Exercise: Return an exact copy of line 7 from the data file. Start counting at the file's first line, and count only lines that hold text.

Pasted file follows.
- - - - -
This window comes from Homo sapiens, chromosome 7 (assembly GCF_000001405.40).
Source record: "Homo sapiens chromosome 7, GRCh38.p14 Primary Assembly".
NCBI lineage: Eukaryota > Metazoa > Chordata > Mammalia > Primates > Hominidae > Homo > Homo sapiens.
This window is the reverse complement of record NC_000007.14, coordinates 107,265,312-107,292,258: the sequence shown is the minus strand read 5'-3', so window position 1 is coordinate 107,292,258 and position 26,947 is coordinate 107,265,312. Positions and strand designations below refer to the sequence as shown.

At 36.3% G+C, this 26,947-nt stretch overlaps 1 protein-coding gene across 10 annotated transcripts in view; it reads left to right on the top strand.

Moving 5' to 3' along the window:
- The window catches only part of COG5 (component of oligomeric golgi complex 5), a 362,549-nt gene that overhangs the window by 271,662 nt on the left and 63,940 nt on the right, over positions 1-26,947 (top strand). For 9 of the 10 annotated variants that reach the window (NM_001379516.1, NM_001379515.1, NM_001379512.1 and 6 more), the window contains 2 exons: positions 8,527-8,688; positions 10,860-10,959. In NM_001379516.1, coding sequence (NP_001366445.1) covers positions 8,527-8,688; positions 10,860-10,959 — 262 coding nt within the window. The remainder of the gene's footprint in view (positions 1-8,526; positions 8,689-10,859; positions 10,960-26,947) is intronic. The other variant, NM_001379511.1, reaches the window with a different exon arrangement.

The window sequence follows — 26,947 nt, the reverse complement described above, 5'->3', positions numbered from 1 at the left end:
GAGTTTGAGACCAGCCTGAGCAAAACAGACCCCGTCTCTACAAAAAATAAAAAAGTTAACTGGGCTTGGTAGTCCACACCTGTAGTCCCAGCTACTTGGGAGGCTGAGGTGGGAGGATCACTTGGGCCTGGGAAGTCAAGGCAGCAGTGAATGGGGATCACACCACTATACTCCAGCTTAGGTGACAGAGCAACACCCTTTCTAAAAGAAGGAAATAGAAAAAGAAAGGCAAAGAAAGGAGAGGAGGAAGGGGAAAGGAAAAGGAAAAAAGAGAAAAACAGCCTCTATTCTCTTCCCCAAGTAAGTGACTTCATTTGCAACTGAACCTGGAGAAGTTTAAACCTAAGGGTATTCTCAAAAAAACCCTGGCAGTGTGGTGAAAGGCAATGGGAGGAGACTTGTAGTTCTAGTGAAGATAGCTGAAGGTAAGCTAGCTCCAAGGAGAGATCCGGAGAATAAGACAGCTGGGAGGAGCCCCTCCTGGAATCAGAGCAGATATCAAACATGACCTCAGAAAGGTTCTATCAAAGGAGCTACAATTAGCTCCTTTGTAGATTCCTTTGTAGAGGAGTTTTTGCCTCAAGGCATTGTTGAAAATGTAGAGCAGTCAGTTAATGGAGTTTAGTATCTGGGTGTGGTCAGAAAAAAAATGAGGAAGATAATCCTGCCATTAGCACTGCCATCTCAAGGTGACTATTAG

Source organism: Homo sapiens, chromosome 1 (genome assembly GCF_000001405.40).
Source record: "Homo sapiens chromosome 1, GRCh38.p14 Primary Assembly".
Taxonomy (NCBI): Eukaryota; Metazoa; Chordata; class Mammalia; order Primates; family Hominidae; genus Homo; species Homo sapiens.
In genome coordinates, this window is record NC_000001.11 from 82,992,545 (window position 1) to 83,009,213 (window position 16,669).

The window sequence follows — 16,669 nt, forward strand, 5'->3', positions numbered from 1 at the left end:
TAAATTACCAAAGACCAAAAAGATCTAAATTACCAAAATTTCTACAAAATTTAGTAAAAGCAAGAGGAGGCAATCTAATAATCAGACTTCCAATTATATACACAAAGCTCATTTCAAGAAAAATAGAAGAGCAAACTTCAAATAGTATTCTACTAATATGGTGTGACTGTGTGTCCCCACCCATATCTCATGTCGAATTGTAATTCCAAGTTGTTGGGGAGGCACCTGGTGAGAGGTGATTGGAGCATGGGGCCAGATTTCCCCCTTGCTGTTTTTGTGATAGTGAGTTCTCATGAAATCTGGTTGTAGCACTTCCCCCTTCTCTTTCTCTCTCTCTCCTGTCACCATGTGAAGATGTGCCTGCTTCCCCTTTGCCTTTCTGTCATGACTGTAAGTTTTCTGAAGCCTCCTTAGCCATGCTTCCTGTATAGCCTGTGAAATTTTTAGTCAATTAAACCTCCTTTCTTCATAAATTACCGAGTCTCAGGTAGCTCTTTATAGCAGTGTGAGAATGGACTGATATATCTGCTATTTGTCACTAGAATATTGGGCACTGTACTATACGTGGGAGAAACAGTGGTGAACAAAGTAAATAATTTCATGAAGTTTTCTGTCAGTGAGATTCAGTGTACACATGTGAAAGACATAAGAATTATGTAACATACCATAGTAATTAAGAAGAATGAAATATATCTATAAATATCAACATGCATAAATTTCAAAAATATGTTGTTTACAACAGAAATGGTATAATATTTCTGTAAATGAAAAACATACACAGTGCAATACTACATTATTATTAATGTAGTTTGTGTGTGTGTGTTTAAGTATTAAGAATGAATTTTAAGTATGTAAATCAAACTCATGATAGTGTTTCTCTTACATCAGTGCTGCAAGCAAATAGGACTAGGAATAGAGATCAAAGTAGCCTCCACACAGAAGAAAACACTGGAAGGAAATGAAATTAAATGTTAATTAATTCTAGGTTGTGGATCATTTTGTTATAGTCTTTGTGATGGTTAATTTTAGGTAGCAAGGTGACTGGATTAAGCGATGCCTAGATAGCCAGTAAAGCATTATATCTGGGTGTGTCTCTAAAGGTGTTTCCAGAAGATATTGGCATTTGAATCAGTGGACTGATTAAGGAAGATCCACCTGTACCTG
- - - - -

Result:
- The window catches only part of COG5 (component of oligomeric golgi complex 5), a 362,549-nt gene that overhangs the window by 271,662 nt on the left and 63,940 nt on the right, over positions 1-26,947 (top strand). For 9 of the 10 annotated variants that reach the window (NM_001379516.1, NM_001379515.1, NM_001379512.1 and 6 more), the window contains 2 exons: positions 8,527-8,688; positions 10,860-10,959. In NM_001379516.1, coding sequence (NP_001366445.1) covers positions 8,527-8,688; positions 10,860-10,959 — 262 coding nt within the window. The remainder of the gene's footprint in view (positions 1-8,526; positions 8,689-10,859; positions 10,960-26,947) is intronic. The other variant, NM_001379511.1, reaches the window with a different exon arrangement.